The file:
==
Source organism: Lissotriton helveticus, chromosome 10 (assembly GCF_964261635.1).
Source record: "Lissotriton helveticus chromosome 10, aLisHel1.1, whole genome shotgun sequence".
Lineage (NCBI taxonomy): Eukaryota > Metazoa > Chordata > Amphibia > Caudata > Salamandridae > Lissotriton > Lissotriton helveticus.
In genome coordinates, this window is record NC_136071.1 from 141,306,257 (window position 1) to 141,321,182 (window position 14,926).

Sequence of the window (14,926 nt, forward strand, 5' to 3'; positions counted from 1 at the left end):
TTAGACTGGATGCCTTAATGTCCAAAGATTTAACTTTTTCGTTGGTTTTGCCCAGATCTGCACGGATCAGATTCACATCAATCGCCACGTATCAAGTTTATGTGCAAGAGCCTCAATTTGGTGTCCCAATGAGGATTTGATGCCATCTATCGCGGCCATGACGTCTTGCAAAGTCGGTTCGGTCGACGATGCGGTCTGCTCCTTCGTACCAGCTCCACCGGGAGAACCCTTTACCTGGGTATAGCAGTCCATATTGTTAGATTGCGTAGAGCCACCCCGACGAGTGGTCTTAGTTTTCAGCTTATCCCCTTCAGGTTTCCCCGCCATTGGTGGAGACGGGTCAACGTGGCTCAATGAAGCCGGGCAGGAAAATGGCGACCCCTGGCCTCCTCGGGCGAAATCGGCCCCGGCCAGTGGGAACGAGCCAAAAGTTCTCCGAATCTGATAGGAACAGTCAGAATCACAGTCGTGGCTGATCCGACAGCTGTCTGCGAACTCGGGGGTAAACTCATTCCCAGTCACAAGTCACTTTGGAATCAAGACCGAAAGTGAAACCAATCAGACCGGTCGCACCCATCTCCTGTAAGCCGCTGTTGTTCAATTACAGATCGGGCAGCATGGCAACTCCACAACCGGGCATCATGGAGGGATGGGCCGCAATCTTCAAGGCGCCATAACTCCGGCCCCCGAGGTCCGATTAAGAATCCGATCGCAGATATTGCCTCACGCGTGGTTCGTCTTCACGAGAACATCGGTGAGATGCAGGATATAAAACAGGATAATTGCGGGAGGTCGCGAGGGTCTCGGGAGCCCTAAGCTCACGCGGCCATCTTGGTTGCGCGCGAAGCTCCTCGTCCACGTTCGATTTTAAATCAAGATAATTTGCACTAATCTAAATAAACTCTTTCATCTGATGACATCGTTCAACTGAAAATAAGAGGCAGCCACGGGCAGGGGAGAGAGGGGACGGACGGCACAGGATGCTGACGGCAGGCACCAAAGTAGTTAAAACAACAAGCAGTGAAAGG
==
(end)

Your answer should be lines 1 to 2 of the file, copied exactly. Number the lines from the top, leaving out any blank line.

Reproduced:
Source organism: Lissotriton helveticus, chromosome 10 (assembly GCF_964261635.1).
Source record: "Lissotriton helveticus chromosome 10, aLisHel1.1, whole genome shotgun sequence".